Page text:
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Posts published in January 2014

Janus years

idaho RANDY
STAPILUS
 
Idaho

Reviewing the top Idaho news stories of 2013, the Associated Press settled on the big fires of the fall, the monsters that burned and smoked so much of southern and central Idaho, as the biggest. It's a reasonable choice.

The AP may do a repeat at the end of this year. One of the most important factors driving fire ferocity is how much water is on the ground, which depends heavily on how much snowpack developed the previous winter. As 2012 ended (three month's into the standard “water year”), Idaho seemed not to be in bad shape. All but one of its 22 main river basins were running above, mostly well above, the normal precipitation for that time of year – the Salmon River at 126%, for example, the Little Wood at 147%, Henry's Fork at 111%.

At the end of this year, every Idaho basin was running below average, below 100%. The Salmon was at 65%, the Little Wood at 47%, Henry's Fork at 84%. Those are spooky numbers.

The precipitation could still turn around – and Idahoans had better hope it does. If not, Idaho could face not only more really bad fires, maybe a round of fires worse than last year's, but significant drought as well come this summer.

As with water, so with much else: Many of the big stories of last year will have counterparts in 2014. Even the Boise State University football coach transition; from the fans' perspective, definite eras ended last year and will commence next season. And the closing out of the Corrections Corporation of America management of a prison at Boise, which took a turn last year (as the state seemed to move away from private management of the prison it has operated) and is likely to reach its destination this next.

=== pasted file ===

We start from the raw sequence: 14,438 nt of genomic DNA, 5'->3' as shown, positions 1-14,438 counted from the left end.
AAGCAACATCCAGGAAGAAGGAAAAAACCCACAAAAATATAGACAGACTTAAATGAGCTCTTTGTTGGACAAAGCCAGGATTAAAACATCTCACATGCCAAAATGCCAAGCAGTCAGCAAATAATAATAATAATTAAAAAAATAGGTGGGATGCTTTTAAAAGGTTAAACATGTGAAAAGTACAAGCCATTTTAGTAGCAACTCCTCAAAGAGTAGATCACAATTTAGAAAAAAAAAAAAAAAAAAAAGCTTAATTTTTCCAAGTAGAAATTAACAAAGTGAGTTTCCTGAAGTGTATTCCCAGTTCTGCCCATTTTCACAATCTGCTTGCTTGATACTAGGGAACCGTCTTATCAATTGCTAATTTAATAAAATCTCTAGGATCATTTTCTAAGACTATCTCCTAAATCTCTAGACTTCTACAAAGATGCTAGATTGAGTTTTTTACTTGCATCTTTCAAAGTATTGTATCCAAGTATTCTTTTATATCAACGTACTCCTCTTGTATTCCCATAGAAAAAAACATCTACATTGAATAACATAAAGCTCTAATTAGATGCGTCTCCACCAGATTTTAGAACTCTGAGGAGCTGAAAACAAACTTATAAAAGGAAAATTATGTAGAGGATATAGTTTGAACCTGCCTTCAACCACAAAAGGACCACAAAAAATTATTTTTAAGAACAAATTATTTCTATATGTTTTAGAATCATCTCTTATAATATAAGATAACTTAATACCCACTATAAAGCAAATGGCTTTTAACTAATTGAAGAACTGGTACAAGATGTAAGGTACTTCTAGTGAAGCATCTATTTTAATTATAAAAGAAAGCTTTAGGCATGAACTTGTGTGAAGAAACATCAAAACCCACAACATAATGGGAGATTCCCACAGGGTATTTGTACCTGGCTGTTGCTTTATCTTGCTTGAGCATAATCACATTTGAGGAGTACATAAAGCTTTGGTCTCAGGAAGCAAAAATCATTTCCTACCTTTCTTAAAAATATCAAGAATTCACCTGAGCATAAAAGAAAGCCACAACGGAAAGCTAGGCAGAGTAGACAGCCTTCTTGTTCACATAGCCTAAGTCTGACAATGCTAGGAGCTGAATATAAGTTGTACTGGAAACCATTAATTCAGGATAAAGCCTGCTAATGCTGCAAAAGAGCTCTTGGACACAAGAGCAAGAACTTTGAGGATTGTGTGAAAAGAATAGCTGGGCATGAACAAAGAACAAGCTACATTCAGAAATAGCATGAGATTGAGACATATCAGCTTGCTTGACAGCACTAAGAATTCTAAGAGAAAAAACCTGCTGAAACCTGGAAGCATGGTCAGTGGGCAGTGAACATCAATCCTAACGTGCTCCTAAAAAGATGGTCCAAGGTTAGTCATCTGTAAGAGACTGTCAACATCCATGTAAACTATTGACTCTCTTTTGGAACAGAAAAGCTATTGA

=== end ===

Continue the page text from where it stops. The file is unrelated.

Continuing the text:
The area of Obamacare and health insurance exchanges will see a real mirror image, since up to this new year, everything was in the realm of preparation and transition, and that was a big story in the last few months. Now the practical effects of the new system come home, and that will have its own distinctive effects, on people's lives and on politics.

And then there's politics, where 2013 was in large part a prep for 2014.

More major candidates than usual announced full-throated campaigns well before 2013 was done, to the point that the shape of many of the major races next year in the state already are startlingly clear. The Tea Party and allied activists used 2013 as a major development period, and the battle for the Idaho Republican Party, between that group and what might be considered mainstream conservatives, is well set in place. At year's end we're set for significant Republican primary contests for a whole range of offices, from at least one congressional seat to governor, secretary of state and likely a good many more. Idaho Democrats too have a number of major candidates lined up.

We can't yet know for sure how this will play out. In recent weeks I've repeatedly asked the question of which side likely will prevail on primary election day May 20 (and we certainly will get an answer then if not before). The overwhelming response I heard was that the Tea forces would fall well short of the mainstreeters, and some pointed to the November election results in Coeur d'Alene and Post Falls as evidence.

They may be right, but there's often a disconnect between downtown Boise and activists outside. We still have months to go between here and there.

Let the tale of 2014 start to spin.

Stories of two wages

oregon
RANDY STAPILUS / Washington

Two directions as to worker benefits were among the top stories of the last couple of weeks in Washington.